ADDIS ABABA, May 6 (Xinhua) -- The UN Economic Commission for Africa (ECA) on Monday revealed that Uganda and Cameroon are among the highest affected by road traffic deaths in Africa.
According to figures from the ECA, the accident severity index in Uganda, which is one of the highest affected in road traffic fatalities in Africa, indicated the death of 24 people per 100 road crashes.
"On average, Uganda loses 10 people per day in road traffic crashes, the highest level in East Africa," the ECA said.
The overall annual cost of road crashes in Uganda is currently estimated at approximately 1.2 billion U.S. dollars, which accounted for 5 percent of Uganda's GDP, according to the ECA.
In Cameroon, 16,583 road accidents and 1,500 deaths were recorded on average every year, according to the ECA.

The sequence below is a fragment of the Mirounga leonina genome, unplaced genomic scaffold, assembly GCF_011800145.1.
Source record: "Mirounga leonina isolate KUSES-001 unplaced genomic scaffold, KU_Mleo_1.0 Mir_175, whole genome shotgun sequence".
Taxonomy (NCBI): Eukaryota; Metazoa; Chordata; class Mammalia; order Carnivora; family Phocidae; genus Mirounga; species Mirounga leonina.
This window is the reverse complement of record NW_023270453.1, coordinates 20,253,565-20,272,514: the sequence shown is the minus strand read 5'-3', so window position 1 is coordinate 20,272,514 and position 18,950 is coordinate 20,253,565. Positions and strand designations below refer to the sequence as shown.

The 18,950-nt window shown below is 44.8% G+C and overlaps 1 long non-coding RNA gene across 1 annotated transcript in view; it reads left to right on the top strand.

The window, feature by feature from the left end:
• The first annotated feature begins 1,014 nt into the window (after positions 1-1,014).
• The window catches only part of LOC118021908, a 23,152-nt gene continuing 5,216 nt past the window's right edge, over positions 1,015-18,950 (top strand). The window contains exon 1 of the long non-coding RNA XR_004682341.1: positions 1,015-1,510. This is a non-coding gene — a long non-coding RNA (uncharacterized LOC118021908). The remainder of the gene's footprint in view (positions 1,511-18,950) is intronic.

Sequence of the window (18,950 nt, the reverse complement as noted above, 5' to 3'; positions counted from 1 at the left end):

Cameroon's risk of road deaths is estimated at 26.7 per every 100,000 people, well higher that its neighboring west African countries.
Noting that "the situation in Uganda and Cameroon is reflective of that of the entire continent," ECA also stressed that African countries in general "perform poorly in road safety management."
"Many of our countries have inadequate institutional arrangements, finance, and data to deal with the carnage on our roads," executive secretary of the ECA Vera Songwe said.
"It is unacceptable that the risk of death from road traffic accidents in Africa is as high as 26.6 per 100,000 as compared to 17.0 in South-East Asia and 9.3 in Europe," an ECA statement quoted Vera Songwe, as saying on Monday.